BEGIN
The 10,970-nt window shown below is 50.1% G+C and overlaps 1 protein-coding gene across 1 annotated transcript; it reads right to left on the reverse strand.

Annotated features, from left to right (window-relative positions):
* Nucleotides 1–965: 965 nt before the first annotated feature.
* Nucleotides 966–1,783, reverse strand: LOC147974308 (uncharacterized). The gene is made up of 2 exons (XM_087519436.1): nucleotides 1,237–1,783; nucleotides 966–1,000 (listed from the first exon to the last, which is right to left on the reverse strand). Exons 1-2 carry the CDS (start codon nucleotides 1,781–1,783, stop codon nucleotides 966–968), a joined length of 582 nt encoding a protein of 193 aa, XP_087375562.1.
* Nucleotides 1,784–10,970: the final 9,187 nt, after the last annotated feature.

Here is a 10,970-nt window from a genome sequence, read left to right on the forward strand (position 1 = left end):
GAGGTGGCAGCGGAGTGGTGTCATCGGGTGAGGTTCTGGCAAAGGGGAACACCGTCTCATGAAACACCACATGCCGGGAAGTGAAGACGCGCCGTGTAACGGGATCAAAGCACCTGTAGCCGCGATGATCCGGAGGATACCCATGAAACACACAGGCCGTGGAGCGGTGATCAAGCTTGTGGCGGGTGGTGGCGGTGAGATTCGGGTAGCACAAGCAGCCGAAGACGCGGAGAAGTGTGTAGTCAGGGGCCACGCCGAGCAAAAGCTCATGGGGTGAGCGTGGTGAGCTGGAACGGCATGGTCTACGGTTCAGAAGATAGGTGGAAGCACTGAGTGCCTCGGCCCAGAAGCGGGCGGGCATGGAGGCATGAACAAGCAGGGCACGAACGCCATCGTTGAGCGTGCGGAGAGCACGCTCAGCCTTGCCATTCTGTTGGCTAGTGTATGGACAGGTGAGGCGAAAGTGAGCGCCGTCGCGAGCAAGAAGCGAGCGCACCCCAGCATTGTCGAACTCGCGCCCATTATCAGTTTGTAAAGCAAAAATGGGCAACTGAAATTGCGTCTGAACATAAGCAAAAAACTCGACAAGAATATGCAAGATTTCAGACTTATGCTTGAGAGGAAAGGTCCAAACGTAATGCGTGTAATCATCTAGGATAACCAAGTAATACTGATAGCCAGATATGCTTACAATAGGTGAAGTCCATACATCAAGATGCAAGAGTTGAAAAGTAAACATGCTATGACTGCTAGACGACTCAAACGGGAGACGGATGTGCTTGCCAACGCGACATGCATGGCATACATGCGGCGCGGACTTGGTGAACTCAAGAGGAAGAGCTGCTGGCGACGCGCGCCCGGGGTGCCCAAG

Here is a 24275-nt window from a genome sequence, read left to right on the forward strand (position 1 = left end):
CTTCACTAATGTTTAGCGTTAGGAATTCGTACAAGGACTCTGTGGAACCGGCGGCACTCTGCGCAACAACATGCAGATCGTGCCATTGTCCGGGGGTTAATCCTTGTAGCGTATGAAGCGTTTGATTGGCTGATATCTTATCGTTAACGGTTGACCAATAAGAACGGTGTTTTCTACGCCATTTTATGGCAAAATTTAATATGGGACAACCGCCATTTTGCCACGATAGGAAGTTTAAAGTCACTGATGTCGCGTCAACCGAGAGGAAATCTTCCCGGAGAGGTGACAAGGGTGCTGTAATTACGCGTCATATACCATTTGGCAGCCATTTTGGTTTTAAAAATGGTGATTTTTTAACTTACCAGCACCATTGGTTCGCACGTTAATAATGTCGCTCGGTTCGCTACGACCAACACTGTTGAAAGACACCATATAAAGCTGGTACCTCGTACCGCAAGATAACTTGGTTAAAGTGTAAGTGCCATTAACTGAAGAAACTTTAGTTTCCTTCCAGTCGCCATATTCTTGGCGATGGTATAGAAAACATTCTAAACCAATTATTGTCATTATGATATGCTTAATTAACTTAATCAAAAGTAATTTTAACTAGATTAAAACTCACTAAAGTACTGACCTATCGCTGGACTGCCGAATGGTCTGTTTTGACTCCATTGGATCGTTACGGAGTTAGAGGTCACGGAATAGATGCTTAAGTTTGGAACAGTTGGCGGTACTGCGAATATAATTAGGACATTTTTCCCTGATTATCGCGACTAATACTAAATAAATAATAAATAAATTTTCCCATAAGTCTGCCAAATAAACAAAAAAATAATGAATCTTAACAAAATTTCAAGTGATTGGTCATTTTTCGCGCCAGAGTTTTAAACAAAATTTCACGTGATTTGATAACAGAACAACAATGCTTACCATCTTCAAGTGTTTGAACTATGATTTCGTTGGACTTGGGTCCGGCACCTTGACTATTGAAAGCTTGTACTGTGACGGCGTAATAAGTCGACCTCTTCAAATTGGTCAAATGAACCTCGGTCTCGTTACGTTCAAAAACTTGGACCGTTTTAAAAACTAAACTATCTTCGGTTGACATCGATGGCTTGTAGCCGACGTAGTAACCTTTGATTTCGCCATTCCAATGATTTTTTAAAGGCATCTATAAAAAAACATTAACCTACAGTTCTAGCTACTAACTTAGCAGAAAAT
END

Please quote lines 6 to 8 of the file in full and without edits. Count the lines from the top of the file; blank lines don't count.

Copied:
Here is a 10,970-nt window from a genome sequence, read left to right on the forward strand (position 1 = left end):
GAGGTGGCAGCGGAGTGGTGTCATCGGGTGAGGTTCTGGCAAAGGGGAACACCGTCTCATGAAACACCACATGCCGGGAAGTGAAGACGCGCCGTGTAACGGGATCAAAGCACCTGTAGCCGCGATGATCCGGAGGATACCCATGAAACACACAGGCCGTGGAGCGGTGATCAAGCTTGTGGCGGGTGGTGGCGGTGAGATTCGGGTAGCACAAGCAGCCGAAGACGCGGAGAAGTGTGTAGTCAGGGGCCACGCCGAGCAAAAGCTCATGGGGTGAGCGTGGTGAGCTGGAACGGCATGGTCTACGGTTCAGAAGATAGGTGGAAGCACTGAGTGCCTCGGCCCAGAAGCGGGCGGGCATGGAGGCATGAACAAGCAGGGCACGAACGCCATCGTTGAGCGTGCGGAGAGCACGCTCAGCCTTGCCATTCTGTTGGCTAGTGTATGGACAGGTGAGGCGAAAGTGAGCGCCGTCGCGAGCAAGAAGCGAGCGCACCCCAGCATTGTCGAACTCGCGCCCATTATCAGTTTGTAAAGCAAAAATGGGCAACTGAAATTGCGTCTGAACATAAGCAAAAAACTCGACAAGAATATGCAAGATTTCAGACTTATGCTTGAGAGGAAAGGTCCAAACGTAATGCGTGTAATCATCTAGGATAACCAAGTAATACTGATAGCCAGATATGCTTACAATAGGTGAAGTCCATACATCAAGATGCAAGAGTTGAAAAGTAAACATGCTATGACTGCTAGACGACTCAAACGGGAGACGGATGTGCTTGCCAACGCGACATGCATGGCATACATGCGGCGCGGACTTGGTGAACTCAAGAGGAAGAGCTGCTGGCGACGCGCGCCCGGGGTGCCCAAG

Here is a 24275-nt window from a genome sequence, read left to right on the forward strand (position 1 = left end):